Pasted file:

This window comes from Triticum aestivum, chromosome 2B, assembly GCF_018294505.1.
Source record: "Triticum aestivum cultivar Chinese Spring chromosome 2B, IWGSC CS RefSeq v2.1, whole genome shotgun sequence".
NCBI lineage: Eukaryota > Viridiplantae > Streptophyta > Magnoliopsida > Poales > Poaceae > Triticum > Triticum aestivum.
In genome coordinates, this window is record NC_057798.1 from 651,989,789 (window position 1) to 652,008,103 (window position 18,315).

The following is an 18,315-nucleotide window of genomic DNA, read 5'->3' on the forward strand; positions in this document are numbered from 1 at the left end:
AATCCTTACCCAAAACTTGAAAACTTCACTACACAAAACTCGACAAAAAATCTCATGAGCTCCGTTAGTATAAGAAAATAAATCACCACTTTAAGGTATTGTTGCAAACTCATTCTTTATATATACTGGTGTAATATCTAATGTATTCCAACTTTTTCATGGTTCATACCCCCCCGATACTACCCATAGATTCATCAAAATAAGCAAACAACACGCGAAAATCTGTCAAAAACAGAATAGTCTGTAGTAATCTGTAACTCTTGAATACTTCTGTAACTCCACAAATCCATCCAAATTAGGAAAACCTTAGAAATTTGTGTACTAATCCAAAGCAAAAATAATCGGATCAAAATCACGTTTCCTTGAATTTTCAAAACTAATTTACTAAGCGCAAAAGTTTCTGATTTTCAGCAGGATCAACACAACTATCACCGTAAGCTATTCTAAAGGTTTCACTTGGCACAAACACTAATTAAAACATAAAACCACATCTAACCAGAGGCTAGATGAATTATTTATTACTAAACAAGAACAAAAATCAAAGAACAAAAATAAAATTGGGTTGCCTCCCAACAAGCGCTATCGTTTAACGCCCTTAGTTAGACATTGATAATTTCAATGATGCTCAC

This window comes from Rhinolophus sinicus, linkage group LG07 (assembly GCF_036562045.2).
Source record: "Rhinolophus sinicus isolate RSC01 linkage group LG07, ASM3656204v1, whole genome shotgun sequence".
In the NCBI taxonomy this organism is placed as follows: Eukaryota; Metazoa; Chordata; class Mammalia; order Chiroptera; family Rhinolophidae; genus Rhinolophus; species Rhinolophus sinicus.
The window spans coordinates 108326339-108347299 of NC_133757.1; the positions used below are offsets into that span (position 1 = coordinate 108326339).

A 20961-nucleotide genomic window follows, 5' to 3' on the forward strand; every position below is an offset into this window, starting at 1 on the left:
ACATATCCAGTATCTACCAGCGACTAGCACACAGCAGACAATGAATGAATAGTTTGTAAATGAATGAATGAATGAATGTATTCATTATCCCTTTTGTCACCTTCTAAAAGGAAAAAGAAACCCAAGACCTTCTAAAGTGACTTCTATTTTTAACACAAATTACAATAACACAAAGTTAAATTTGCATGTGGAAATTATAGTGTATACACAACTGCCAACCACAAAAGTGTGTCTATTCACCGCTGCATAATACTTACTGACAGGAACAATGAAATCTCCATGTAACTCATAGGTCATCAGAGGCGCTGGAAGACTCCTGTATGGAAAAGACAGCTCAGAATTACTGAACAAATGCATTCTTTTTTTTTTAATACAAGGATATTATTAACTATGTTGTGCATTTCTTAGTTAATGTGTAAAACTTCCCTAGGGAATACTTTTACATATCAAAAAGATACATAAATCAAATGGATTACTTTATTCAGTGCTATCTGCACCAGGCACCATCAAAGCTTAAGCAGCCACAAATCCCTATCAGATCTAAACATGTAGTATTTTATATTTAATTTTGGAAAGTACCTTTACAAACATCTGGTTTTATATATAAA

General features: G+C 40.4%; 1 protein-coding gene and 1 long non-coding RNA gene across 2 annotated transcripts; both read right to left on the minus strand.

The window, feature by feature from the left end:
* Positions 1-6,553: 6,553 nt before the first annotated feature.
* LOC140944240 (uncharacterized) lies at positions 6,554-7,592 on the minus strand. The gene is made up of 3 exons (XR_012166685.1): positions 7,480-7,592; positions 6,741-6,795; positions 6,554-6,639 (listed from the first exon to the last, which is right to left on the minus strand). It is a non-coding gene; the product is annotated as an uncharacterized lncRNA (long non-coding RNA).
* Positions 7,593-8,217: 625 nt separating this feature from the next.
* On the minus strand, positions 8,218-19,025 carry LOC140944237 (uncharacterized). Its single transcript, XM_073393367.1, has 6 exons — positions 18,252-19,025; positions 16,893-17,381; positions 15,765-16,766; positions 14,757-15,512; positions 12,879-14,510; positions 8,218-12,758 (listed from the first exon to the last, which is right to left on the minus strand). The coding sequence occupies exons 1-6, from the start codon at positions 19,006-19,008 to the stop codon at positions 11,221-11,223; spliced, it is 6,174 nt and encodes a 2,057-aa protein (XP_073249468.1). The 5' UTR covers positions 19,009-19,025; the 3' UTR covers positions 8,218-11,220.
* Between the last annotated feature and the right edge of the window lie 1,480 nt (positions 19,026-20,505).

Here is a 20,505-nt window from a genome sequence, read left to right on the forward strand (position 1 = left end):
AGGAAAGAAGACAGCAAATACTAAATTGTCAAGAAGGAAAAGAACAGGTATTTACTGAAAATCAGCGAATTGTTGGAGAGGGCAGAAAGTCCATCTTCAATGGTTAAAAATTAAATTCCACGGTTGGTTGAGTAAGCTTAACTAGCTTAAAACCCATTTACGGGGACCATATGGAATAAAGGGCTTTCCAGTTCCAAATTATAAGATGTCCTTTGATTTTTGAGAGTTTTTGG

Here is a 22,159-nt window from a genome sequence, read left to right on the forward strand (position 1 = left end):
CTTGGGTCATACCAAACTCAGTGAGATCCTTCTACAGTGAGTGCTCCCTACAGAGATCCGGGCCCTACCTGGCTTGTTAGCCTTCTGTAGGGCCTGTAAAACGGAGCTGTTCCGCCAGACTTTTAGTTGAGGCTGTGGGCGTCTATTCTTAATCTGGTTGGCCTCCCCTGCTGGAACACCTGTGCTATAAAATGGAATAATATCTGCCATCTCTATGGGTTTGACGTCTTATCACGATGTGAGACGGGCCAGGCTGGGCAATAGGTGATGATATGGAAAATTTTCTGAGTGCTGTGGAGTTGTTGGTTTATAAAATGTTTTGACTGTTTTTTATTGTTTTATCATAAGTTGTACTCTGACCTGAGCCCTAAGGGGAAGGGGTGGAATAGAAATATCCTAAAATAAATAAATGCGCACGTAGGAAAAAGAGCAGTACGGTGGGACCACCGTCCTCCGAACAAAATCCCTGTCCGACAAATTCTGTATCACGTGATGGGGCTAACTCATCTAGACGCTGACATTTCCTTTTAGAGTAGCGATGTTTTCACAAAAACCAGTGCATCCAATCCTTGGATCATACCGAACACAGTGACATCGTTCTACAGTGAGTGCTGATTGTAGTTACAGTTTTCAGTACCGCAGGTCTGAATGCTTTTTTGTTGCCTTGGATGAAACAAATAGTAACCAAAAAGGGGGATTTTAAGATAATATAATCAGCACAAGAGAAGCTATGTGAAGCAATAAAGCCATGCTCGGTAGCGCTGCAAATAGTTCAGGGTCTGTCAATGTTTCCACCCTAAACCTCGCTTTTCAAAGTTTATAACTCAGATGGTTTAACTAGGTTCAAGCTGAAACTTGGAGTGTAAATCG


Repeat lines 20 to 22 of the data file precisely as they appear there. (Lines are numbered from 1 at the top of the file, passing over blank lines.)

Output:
Here is a 20,505-nt window from a genome sequence, read left to right on the forward strand (position 1 = left end):
AGGAAAGAAGACAGCAAATACTAAATTGTCAAGAAGGAAAAGAACAGGTATTTACTGAAAATCAGCGAATTGTTGGAGAGGGCAGAAAGTCCATCTTCAATGGTTAAAAATTAAATTCCACGGTTGGTTGAGTAAGCTTAACTAGCTTAAAACCCATTTACGGGGACCATATGGAATAAAGGGCTTTCCAGTTCCAAATTATAAGATGTCCTTTGATTTTTGAGAGTTTTTGG

Here is a 22,159-nt window from a genome sequence, read left to right on the forward strand (position 1 = left end):